Body Corporate Voting – A Step in the Digital Era

Body Corporate meetings and voting have received a modern transformation through the Body Corporate and Community Management (Standard Module) Regulation 2020 (Qld), with the introduction of the use of electronic technology. Now that it has been introduced, body corporate committees and their members should be aware of how and when it can be used and the frameworks that the body corporate must have in place to allow its usage.

Electronic Voting

A voter can now vote in a committee election and motions by casting an electronic vote, as well as the previously established method of a hard copy vote. Electronic voting can be used in both open and secret ballot committee elections however, the use of electronic voting is not an automatic option for voters. For electronic voting to be an option, the body corporate must decide by ordinary resolution that voters can cast their vote electronically.

If the body corporate does pass a resolution to allow electronic voting for a committee election, a voter can vote electronically while also being present at the meeting, allowing the option for a voter to cast their vote electronically through a computer, smartphone or tablet while being personally present at the committee meeting.

Requirements on Body Corporate for Electronic Voting

There is no minimum threshold as to what actions would be considered as disentitling conduct.

The regulations have established that if an electronic vote is cast, the body corporate must have framework in place that protects the integrity of the voting process. This means that if a body corporate passes the resolution to allow electronic voting, the body corporate must have an operating system for receiving electronic votes that:

  • allows only the secretary of the body corporate to receive the electronic votes;
  • can reject a vote cast by a person who is not eligible to vote in the election, or has already voted in the election; and
  • in a secret ballot, does not disclose the identity of the voter who casted the electronic vote.

Requirements of Casting an Electronic Vote

If a vote is to be cast electronically, the secretary of the body corporate should prepare instructions to be sent to voters as to how they should cast their electronic votes. The instructions should be sent to the voter with the notices for annual general meetings and should advise voters of the requirements to comply with how a document should be signed electronically under the Electronic Transactions (Queensland) Act 2001.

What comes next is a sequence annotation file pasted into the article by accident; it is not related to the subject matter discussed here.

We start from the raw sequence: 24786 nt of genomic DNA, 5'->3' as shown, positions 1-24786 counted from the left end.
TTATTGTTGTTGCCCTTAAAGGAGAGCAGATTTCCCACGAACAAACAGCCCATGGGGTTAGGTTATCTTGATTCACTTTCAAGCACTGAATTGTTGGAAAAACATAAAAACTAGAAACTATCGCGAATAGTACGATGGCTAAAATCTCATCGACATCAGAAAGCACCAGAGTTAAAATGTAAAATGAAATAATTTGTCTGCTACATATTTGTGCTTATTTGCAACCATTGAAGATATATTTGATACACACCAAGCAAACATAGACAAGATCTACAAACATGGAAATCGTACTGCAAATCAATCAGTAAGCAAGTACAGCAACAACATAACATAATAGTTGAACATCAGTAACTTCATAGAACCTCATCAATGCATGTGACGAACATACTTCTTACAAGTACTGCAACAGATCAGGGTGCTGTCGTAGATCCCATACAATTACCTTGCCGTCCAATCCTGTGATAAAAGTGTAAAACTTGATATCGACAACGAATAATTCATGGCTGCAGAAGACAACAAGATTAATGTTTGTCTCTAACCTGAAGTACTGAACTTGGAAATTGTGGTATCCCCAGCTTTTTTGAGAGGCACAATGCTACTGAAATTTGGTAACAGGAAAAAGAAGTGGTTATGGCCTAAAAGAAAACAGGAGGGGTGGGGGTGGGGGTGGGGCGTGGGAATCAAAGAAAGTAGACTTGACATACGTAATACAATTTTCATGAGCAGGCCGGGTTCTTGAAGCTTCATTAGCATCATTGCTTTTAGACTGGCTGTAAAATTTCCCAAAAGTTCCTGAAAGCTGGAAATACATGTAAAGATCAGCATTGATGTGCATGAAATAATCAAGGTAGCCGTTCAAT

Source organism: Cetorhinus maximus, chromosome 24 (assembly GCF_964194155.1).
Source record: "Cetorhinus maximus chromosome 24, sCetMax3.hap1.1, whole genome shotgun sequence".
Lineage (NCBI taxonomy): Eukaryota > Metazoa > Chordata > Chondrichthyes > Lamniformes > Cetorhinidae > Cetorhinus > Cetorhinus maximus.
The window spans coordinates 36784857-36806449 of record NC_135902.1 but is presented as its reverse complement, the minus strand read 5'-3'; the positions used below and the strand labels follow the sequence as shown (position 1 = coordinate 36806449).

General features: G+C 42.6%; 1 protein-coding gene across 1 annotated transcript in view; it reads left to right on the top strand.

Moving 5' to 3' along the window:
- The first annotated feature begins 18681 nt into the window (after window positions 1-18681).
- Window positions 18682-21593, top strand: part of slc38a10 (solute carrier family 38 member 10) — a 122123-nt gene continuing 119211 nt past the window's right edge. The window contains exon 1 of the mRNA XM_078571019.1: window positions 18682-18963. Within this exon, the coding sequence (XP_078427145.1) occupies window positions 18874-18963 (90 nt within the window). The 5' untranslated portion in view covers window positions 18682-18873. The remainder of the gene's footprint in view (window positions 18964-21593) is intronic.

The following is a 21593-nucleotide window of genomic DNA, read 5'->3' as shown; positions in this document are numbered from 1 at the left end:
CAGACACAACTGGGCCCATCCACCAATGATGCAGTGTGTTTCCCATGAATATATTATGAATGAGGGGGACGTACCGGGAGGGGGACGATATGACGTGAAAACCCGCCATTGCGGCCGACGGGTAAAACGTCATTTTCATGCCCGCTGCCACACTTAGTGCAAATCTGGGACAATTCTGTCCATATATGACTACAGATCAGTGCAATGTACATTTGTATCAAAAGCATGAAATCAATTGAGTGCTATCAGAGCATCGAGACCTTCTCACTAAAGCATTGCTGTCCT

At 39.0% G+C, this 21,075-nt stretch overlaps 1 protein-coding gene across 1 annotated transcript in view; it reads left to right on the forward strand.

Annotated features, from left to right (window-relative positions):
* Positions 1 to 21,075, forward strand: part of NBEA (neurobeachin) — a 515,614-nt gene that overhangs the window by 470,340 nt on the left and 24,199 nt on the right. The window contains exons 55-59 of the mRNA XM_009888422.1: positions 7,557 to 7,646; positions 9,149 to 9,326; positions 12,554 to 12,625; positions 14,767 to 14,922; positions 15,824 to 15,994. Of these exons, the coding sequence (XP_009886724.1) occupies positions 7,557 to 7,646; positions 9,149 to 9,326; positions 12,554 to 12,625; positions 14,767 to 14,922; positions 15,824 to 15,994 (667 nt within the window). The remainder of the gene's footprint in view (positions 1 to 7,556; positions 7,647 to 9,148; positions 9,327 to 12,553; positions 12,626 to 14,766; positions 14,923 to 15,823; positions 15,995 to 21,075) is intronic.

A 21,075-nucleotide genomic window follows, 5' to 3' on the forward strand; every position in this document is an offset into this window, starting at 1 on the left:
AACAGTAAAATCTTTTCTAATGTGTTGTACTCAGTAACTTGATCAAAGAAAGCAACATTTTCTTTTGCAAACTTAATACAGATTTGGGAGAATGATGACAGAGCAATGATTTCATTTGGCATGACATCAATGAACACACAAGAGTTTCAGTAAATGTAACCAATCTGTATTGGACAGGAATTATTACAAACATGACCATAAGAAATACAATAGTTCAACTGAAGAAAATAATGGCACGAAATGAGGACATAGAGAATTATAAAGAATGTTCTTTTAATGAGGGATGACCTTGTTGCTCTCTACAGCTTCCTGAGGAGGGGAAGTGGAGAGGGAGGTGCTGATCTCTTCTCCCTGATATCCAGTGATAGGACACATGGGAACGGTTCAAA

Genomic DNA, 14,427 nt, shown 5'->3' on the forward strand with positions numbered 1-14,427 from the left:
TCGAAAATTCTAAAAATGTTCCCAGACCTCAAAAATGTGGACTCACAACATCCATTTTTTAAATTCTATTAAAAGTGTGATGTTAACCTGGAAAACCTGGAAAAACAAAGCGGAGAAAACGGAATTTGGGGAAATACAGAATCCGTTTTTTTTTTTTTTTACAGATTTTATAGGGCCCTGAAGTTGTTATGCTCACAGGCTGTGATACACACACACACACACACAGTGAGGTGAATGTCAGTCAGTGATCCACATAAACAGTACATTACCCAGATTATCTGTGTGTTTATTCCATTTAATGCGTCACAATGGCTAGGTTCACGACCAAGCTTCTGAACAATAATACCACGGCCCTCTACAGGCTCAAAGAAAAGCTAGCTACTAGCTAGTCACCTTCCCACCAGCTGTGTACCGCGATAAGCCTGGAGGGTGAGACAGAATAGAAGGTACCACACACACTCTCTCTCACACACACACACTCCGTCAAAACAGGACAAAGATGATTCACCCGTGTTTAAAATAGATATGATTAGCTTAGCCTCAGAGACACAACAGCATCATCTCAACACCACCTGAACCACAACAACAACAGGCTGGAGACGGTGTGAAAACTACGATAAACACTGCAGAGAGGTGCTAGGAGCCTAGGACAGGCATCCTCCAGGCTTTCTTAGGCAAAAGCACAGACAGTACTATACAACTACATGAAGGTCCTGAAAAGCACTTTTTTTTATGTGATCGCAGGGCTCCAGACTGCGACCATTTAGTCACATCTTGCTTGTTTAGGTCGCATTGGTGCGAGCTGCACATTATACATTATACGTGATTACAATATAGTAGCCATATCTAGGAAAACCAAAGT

A voter should complete and return their electronic vote so that it is received before the annual general meeting or if an electronic vote may be cast at the general meeting, before the votes are counted.

Attendance at Body Corporate Meetings

How and who can attend meetings have also been reformed to allow attendance electronically. Voting and non-voting committee members can now attend committee meetings electronically, if approved by a resolution of the committee.

Attending committee meetings has also been extended to not just voting and non-voting members but also an owner of a lot or their representative or another person who is invited to attend by a majority of voting members of the committee. If owners wish to attend a committee meeting, they must give the secretary of the body corporate written notice of their intention to attend no later than 24 hours before the meeting is to be held.

If a person wishes to attend the meeting electronically, they may do so by:

  • email;
  • teleconference; or
  • videoconference.

The body corporate has the ultimate decision for determining how to use electronic attendance at meetings. They can authorise electronic attendance for a particular meeting or any meetings and attendance by a specific electronic method or any electronic method.

Delivery of Body Corporate Documents

Body Corporates can now serve documents or information to an owner of a lot by email, as well as the previously established Australian postal address or residential or business address outside Australia.

If an owner of a lot provides the body corporate with an email address, the owner is taken to have consented to being served any document or information by email. Therefore, if you are an owner, you should be aware that if you provide the Body Corporate with an email address, you are consenting to them sending you documents and notices, including meeting agendas, by email.

If you require assistance with any issue in regards to body corporate matters in Queensland then please contact the property team at NB Lawyers for more information.

Written by

Kayleigh Swift, Associate

Kayleigh Swift is an associate in our Commercial and Property team who assists with Employment Law matters. With a high level of experience in commercial and retail leasing, voluntary and involuntary purchase and sale acquisitions, property development and employee relations, Kayleigh provides practical advice to ensure smooth business transactions.

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[email protected]
(07) 3876 5111

Chloe Skubis, Lawyer

Chloe Skubis is a Lawyer in our Property team who assists with various conveyancing transactions. Chloe is very experienced in residential conveyancing and is a problem solver. She always provides efficient service to all her clients.

Chloe Bio Page
[email protected]
(07) 3876 5111